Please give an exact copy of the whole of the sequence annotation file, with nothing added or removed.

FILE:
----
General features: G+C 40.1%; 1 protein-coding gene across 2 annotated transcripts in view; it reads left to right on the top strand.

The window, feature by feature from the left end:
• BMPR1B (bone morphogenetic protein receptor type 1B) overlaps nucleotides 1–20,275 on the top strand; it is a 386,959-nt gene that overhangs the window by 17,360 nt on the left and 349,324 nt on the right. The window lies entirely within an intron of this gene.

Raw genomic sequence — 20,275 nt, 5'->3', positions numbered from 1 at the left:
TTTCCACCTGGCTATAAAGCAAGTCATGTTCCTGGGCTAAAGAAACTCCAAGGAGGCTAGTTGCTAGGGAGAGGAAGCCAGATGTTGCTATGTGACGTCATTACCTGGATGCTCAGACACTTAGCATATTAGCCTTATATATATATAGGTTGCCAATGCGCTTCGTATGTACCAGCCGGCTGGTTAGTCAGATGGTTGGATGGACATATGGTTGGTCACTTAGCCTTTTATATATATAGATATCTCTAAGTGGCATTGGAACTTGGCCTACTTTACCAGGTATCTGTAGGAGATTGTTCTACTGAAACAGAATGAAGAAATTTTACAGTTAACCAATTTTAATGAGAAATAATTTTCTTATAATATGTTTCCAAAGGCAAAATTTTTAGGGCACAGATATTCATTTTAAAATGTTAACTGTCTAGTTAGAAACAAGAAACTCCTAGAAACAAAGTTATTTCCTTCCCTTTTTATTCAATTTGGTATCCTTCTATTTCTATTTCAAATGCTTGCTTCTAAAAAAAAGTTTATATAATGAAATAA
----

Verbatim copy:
General features: G+C 40.1%; 1 protein-coding gene across 2 annotated transcripts in view; it reads left to right on the top strand.

The window, feature by feature from the left end:
• BMPR1B (bone morphogenetic protein receptor type 1B) overlaps nucleotides 1–20,275 on the top strand; it is a 386,959-nt gene that overhangs the window by 17,360 nt on the left and 349,324 nt on the right. The window lies entirely within an intron of this gene.

Raw genomic sequence — 20,275 nt, 5'->3', positions numbered from 1 at the left:
TTTCCACCTGGCTATAAAGCAAGTCATGTTCCTGGGCTAAAGAAACTCCAAGGAGGCTAGTTGCTAGGGAGAGGAAGCCAGATGTTGCTATGTGACGTCATTACCTGGATGCTCAGACACTTAGCATATTAGCCTTATATATATATAGGTTGCCAATGCGCTTCGTATGTACCAGCCGGCTGGTTAGTCAGATGGTTGGATGGACATATGGTTGGTCACTTAGCCTTTTATATATATAGATATCTCTAAGTGGCATTGGAACTTGGCCTACTTTACCAGGTATCTGTAGGAGATTGTTCTACTGAAACAGAATGAAGAAATTTTACAGTTAACCAATTTTAATGAGAAATAATTTTCTTATAATATGTTTCCAAAGGCAAAATTTTTAGGGCACAGATATTCATTTTAAAATGTTAACTGTCTAGTTAGAAACAAGAAACTCCTAGAAACAAAGTTATTTCCTTCCCTTTTTATTCAATTTGGTATCCTTCTATTTCTATTTCAAATGCTTGCTTCTAAAAAAAAGTTTATATAATGAAATAA